If You’re Off to Pordenone, Be Sure to See the Title Cards I Recreated!

The Pordenone Silent Film Festival is just a few days away and while I am not going to be there myself, a movie that I worked on will be screened as part of the program. I am not the producer or the restorer or anything but I did recreate a classic typeface and made authentic title cards!

You can download the festival program here to peruse but the picture you will want to see is The Gun Fighter, a stark William S. Hart western that has been in fragments for almost a century. According to the program, it’s screening at 9:00 on Tuesday, October 8 and the lovely Donald Sosin will be accompanying it. Huzzah!

I’ve already shared this story on Patreon but the short version is this: The film is being recreated with as much surviving footage as possible (it’s about half of its original length). The reconstruction has been created from a tinted, French-titled 35mm print held by Cinematheque Suisse and 9.5mm prints held by Kevin Brownlow, Christopher Bird and Dino Everett, none of which had the original title card design included. However, the restoration team did have the original screenplay, so they knew what the cards were supposed to say.

Chris asked if I could help but nothing modern really had that quirky flavor of the period title cards and so I volunteered to recreate a period typeface based on another Hart film of the period. Richard Koszarski recommended Wolf Lowry as the source and it proved to be a perfect match. Additional letters were culled from Blue Blazes Rawden.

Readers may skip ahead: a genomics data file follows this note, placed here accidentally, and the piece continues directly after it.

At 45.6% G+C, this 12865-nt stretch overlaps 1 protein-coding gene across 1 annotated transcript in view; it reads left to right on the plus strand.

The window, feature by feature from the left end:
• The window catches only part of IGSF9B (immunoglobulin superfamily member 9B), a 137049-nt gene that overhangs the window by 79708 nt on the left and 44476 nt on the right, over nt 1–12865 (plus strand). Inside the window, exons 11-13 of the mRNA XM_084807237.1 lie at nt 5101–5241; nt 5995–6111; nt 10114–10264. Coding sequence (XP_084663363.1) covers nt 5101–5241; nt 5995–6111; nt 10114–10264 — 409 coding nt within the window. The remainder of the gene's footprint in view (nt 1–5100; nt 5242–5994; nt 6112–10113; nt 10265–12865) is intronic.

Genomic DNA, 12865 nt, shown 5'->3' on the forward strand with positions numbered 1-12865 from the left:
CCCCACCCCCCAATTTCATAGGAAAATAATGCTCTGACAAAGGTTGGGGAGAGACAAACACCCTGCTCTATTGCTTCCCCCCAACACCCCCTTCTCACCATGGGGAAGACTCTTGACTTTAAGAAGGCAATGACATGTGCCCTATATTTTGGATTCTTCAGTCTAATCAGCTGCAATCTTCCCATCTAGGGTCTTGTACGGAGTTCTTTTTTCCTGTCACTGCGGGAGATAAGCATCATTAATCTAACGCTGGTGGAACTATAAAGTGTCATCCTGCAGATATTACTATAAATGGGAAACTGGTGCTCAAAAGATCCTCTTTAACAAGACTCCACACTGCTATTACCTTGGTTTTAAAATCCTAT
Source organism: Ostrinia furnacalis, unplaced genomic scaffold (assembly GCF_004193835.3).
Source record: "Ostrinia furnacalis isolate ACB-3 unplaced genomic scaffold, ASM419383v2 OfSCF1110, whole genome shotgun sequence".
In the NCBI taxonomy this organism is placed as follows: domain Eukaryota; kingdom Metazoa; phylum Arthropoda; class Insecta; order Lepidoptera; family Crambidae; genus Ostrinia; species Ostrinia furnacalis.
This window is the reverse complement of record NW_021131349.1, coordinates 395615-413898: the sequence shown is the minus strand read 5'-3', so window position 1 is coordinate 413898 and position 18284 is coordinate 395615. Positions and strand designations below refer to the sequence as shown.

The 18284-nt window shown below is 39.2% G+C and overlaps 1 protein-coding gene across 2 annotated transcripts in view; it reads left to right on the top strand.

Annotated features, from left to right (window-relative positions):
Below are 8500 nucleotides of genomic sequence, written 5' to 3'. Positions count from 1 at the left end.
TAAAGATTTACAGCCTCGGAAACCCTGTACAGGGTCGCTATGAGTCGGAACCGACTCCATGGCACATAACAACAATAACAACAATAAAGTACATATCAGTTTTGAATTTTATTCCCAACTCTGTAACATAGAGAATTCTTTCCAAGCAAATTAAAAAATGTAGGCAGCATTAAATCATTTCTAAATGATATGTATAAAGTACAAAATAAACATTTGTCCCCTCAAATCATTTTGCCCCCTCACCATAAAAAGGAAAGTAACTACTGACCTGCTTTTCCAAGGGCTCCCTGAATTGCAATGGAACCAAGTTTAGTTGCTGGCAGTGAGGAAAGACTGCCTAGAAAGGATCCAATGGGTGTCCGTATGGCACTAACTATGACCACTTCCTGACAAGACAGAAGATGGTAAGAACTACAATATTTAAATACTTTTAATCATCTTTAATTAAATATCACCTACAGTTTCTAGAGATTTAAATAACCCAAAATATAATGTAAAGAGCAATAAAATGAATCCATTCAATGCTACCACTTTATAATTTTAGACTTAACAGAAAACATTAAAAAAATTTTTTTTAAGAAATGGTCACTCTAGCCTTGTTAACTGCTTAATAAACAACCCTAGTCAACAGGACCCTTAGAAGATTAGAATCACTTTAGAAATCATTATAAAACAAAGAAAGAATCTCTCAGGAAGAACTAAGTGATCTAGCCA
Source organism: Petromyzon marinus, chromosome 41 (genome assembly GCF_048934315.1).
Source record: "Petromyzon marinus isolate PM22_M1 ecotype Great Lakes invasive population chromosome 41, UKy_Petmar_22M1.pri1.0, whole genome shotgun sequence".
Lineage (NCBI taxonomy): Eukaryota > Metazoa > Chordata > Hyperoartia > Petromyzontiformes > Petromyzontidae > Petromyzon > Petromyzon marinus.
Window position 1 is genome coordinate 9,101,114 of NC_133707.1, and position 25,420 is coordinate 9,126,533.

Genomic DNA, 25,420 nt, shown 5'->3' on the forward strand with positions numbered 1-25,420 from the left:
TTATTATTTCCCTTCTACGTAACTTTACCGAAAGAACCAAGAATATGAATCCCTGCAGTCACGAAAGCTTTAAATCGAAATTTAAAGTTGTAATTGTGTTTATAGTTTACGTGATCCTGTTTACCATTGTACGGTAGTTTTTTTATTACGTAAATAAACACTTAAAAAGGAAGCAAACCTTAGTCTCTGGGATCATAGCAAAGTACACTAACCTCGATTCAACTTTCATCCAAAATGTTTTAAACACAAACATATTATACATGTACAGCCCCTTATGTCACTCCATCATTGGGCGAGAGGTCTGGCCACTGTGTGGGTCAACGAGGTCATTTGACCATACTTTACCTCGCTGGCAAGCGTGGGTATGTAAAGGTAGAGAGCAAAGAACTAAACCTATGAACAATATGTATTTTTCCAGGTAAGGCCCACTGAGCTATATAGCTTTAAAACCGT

I created the font in Adobe Illustrator and used the Fontself plugin to create a working, typable font. And here it is!

That’s not a title card from the actual film, more’s the pity, but it was a fun chance to test drive the font. I used varying shades of grey because Chris, who is editing the pieces back into a cohesive whole (and doing a stellar job), is also restoring the original tints following the gorgeous Swiss material. Pure black and pure white don’t catch digital tints very well, something to keep in mind if you ever play around with restoration.

Isn’t it a zany typeface? I never would have guessed it would be used for a western but it showed up multiple times in 1917 and 1918 Hart films. My working name for it was Wolf Gunfighter.

Anyway, I am just a small cog in this project but I am proud of what I accomplished and even more proud of what everyone else achieved and I hope you will attend the screening if you are in Italy. If not, watch this space. I will be sure to share any news about future screenings and availability.

☙❦❧

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8 Replies to “If You’re Off to Pordenone, Be Sure to See the Title Cards I Recreated!”

  1. CONGRATULATIONS, YOU AMAZING, WONDERFUL COG !!!
    Great job !!!!!
    Thank you for ALL you do on behalf of Silents and those of us who love them!

  2. Hey Fritzi!
    Just wanted to say how impressive your title cards were. (I was in Pordenone!)
    Chris also confirmed you did some work on the brief ‘Wanted’ poster scene, that my eyes grabbed. Great job. The audience were suitably amazed!!
    Best,
    Dave

    1. Thank you so much! Yes, the wanted poster was created from scratch based on the text in the screenplay, a similar poster in another Hart film, as well as wanted posters in other westerns and genuine posters from the era in which The Gun Fighter is set. It was a lot of fun.

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